Water warning issuedPublished 10:09pm Wednesday, August 29, 2012
Goose Creek State Park waters may not be fit to swim in this week. State recreational water quality officials issued an alert Wednesday after initial testing at the park found high levels of bacteria.
“An alert is a pending advisory based on results of a second sample,” said water quality officials in Wednesday’s alert.
Environmental specialists take weekly samples of water from several Beaufort County sites and issue alerts when the 24-hour tests show results that exceed the state and Environmental Protection Agency’s recreational water quality swimming standards.
Specialists then return to the site for a second sample. Results of the second sample are expected today after 3 p.m. If they mirror Wednesday’s results, state officials will post a swimming advisory sign and issue a swimming advisory.
This is the first alert state officials have issued for Goose Creek State Park this summer, said Erin Bryan-Millush, an environmental specialist with the North Carolina Department of Environment and Natural Resources.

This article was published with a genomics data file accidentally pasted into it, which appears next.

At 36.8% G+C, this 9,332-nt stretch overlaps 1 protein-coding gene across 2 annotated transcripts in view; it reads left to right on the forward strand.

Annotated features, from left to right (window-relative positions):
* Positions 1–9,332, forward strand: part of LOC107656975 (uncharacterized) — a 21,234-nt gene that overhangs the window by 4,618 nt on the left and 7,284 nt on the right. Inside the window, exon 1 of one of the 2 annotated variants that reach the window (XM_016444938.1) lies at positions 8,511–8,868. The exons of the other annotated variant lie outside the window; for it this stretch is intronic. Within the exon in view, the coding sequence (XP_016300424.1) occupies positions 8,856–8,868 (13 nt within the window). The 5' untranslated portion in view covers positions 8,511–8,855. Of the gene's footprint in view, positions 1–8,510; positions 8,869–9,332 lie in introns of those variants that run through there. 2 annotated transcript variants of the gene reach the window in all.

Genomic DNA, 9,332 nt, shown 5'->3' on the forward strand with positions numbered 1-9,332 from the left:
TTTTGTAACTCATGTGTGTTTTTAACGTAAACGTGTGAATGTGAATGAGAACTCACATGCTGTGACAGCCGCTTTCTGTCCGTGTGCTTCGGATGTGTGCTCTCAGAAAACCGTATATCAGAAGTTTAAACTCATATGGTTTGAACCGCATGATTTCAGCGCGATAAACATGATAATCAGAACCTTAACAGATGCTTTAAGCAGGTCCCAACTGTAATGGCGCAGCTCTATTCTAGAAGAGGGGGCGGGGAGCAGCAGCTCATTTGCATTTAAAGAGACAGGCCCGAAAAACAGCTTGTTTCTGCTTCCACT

Wednesday’s sample had 150 enterococci per 100 milliliters of water, which exceeds the state and federal single-sample standard of 104 enterococci per 100 milliliters for Tier 1 high usage sites, the alert said.
Bryan-Millush said enterococci are found in the guts of warm-blooded animals, which are associated with salmonella and E.Coli.
She said the levels were not indicative of contamination.
“It is most likely from wild animals,” Bryan-Millush said.
The sample was taken near a creek at the park and storm water most likely washed a lot of excrement from wild animals into the creek.
“Storm water is a great contributing factor to water quality. When we get a lot of storm water, we usually say wait 24 hours before swimming,” Bryan-Millush said.
According to the alert, people swimming or playing in waters with bacteria levels higher than the standards have an increased risk of developing gastrointestinal illness or skin infections.
State officials sample 240 sites throughout the coastal region, most of them on a weekly basis from April to October. Testing continues on a reduced schedule during the rest of the year, when the waters are colder.
To find out more about North Carolina’s beach water quality, visit the N.C. Recreational Water Quality Program website at: http://portal.ncdenr.org/web/mf/recreational-water-quality or on Twitter.com @ncrecprgm.